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Australian neo-Nazis stand with convicted British terrorist

Dec 17, 2021 | AIJAC staff

Telegram screenshot
Telegram screenshot

Australian neo-Nazis have staunchly defended Ben Raymond, a Brit who was jailed earlier this month for eight years for his involvement in the banned terrorist group, National Action.

In 2016, National Action was the first far-right group nominated as a terrorist entity in the United Kingdom. In December, Raymond was convicted of being a member of a proscribed organisation and of two counts of possessing documents of use to a terrorist.

Prior to Raymond’s conviction, Australian Thomas Sewell, a leading figure among Australian neo-Nazis, praised the British extremist. Sewell himself was released on bail this month and faces two sets of charges over violent offences.

On an encrypted social media app, Sewell wrote that Raymond’s arrest was a political act by a government that silences anyone who does not agree with “government replacing whites with nonwhites in their own homeland.”

“We must show solidarity with Ben Raymond and all of the British, Australian and global political prisoners who are being imprisoned for standing up against Jewish power,” Sewell told his followers.

Jacob Hersant, a leader of Australia’s National Socialist Network who, like Sewell, faces violence charges, also posted a long defence of Raymond and National Action to his social media followers prior to the conviction. Hersant said that the National Action members who have been convicted of crimes “didn’t do anything illegal, they’re basically just getting persecuted for their national socialist views.”

The Australian Government and law enforcement agencies continue to warn about the presence of far-right extremists in Australia. In 2021, the Australian Government proscribed two far-right groups – Sonnenkrieg Division and The Base – for the first time.

Raymond has expressed violent antisemitic views over a number of years, calling in various online and physical forums, for the extermination of Jews and all non-whites in various online and physical forums. His fellow National Action members have a history of despicable racist attacks, with members responsible for unceasing antisemitism against former British MP Luciana Berger and a National Action follower jailed for life for using a machete to try to murder a British-Sikh man.

It goes without saying that it is alarming that Raymond, who has a long history as a neo-Nazi, is being idolised by local extremists.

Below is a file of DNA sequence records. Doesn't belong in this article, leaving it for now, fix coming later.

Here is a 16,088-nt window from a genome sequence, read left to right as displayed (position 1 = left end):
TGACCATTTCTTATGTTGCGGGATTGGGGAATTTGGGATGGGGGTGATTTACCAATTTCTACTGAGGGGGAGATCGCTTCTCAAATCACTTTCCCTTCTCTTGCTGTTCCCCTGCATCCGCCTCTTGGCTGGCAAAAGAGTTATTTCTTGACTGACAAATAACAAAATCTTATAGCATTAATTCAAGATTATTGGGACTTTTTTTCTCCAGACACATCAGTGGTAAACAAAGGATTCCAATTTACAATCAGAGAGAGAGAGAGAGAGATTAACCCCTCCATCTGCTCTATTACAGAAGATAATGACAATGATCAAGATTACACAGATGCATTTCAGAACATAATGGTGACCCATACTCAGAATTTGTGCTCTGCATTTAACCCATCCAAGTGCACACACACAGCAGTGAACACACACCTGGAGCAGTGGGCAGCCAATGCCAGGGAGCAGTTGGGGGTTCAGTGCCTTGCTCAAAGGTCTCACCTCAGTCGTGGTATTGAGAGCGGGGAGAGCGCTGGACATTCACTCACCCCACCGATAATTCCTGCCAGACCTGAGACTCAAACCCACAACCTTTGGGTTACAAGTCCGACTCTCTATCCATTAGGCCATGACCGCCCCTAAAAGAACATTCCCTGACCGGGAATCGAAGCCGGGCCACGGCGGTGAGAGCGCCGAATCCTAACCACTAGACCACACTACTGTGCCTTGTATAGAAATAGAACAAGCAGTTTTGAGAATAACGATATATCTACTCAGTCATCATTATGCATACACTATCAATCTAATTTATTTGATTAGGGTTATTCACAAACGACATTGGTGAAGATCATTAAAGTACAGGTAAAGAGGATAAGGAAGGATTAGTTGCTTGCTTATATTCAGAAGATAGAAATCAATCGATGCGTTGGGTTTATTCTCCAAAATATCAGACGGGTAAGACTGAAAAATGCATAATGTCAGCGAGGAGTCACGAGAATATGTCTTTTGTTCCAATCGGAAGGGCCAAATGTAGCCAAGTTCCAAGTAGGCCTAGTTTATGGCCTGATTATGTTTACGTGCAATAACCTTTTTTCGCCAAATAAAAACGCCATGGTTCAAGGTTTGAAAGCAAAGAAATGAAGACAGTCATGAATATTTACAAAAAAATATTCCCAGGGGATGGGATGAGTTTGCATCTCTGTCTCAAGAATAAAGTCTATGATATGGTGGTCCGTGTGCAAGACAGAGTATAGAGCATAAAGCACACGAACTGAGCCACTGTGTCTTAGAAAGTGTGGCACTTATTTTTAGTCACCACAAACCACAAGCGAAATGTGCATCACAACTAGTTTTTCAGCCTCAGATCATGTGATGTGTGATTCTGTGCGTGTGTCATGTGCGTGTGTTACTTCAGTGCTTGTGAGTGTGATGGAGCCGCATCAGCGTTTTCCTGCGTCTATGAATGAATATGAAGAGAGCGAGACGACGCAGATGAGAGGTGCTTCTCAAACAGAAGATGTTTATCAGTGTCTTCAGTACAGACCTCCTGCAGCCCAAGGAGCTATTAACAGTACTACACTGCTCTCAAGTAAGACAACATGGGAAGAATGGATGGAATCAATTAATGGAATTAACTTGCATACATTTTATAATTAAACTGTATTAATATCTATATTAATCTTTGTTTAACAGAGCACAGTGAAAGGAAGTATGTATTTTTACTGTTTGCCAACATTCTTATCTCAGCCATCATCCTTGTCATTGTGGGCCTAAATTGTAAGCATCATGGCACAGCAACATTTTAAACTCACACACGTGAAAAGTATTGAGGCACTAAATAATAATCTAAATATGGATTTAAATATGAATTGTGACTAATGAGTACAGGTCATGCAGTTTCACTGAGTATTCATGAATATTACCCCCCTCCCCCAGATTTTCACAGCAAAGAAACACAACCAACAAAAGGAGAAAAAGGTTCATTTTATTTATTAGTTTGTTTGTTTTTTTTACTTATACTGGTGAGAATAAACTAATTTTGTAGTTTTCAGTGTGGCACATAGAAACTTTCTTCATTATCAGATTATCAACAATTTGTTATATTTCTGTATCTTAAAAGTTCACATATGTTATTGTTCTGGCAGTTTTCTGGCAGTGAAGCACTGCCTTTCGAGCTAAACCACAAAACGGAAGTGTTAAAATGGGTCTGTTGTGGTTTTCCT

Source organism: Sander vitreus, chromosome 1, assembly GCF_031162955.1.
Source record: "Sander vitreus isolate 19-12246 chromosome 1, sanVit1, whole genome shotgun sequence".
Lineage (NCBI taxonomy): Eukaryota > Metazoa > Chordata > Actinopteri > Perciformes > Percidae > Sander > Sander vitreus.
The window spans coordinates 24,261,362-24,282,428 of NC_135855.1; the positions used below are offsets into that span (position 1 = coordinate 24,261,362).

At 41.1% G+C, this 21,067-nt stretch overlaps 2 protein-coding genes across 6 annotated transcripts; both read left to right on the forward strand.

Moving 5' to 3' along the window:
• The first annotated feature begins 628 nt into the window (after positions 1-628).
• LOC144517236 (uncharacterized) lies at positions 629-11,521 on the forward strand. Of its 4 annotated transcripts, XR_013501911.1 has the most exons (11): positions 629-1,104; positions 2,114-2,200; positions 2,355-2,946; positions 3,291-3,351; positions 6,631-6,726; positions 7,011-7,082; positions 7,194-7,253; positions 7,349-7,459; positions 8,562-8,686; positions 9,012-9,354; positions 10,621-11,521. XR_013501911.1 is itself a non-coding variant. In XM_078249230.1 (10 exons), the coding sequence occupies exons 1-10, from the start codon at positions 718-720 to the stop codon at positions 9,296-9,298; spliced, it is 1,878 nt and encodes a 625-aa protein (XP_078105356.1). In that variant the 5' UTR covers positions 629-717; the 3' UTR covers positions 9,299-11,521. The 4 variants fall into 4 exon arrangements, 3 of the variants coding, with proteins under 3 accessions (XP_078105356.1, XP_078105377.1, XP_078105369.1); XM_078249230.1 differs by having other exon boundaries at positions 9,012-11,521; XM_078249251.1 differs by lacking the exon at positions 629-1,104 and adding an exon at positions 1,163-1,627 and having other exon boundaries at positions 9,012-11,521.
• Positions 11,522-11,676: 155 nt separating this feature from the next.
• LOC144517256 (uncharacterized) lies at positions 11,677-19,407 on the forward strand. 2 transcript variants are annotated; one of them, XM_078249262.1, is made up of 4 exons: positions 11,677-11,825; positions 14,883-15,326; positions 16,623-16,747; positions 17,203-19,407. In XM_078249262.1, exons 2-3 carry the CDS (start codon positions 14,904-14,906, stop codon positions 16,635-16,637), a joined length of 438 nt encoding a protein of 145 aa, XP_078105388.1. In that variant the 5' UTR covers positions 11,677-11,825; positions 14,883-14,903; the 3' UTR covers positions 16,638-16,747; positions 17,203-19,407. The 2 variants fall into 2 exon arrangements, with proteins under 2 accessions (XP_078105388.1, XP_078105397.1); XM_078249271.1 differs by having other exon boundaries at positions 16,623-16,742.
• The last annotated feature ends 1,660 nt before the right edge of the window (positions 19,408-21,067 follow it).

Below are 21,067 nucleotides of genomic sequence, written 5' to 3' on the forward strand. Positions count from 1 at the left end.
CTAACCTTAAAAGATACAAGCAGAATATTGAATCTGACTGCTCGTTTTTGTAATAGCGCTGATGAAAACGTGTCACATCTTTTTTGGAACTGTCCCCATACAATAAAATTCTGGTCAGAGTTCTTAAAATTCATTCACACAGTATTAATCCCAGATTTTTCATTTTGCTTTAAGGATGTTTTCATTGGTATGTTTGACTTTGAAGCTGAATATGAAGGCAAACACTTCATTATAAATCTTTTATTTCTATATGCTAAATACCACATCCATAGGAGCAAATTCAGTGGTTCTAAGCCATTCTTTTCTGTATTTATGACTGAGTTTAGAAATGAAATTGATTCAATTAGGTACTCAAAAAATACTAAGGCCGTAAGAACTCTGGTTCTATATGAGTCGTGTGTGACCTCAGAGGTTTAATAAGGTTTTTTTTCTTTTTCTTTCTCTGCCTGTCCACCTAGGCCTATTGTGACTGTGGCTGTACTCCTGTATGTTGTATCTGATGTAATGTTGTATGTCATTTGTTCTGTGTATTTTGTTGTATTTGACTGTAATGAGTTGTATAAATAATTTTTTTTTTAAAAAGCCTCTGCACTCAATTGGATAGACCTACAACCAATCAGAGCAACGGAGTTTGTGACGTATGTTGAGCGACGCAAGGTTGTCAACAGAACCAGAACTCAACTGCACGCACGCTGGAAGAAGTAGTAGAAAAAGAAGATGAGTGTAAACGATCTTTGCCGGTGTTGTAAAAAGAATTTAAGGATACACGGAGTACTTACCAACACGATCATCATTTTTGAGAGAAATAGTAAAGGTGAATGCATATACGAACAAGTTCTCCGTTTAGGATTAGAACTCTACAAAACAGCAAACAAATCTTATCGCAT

According to research by Associate Professor Chris Allen at Leicester University’s Centre for Hate Studies, Raymond was instrumental in establishing National Action in 2013.

National Action was established as a more extreme – and violent – nationalist version of existing far-right movements in Britain. Dr Allen adds: “Citing and admiring Hitler and the Third Reich was a recurrent feature” to justify the group’s antisemitism, racism and other abhorrent views.

After the group’s proscription in 2016, Dr Allen said there had been a “relatively high” number of arrests and convictions of National Action members. The investigations leading to these convictions revealed that “a number of the group’s activists had undergone a trajectory towards a willingness to use and enact violence. For example, activists are known to have collectively fantasised about killing Jews and turning Chinese and black people into biofuel.”

In 2019, Dr Allen warned that National Action was influencing militant far-right groups beyond Britain.

While not directly related to the Raymond case, recent research by the International Centre for the Study of Radicalisation at King’s College, London and Britain’s Community Security Trust, has illustrated how neo-Nazi figures are using increasingly sophisticated methods to groom young people.

The report “‘We are Generation Terror!’ Youth-on-youth radicalisation in extreme-right youth groups,” focuses upon Europe but is likely equally applicable to Australia. It confirms that young people are not just passively consuming extremist messages on social media, but that these messages are inspiring them to commit violent acts and hate crimes.

The report also finds that young people are recruiting their peers to far-right causes in what the authors call “youth-on-youth radicalisation”. Existing far-right groups have realised this and are “reframing” their narratives to become more youth-friendly and social media focussed, it said.

One method being used is to post relatively moderate content on mainstream social media platforms, such as TikTok or Instagram, where there is some regulation. Extremists then “funnel” followers to unregulated social media platforms where they can display more extreme content without risk of removal or ban.

The authors write: “The agency that young racial nationalists have, in addition to social media and propaganda tools, and organisational and recruitment capacity, generates a concerning possibility of violence.”

Meanwhile, despite being released on bail, Sewell has not stopped promoting his extremist views telling his followers: “I’ve got a lot of projects on the go, there is a lot of things I want to achieve. [Prison] has been a really good holiday, a good reset.”

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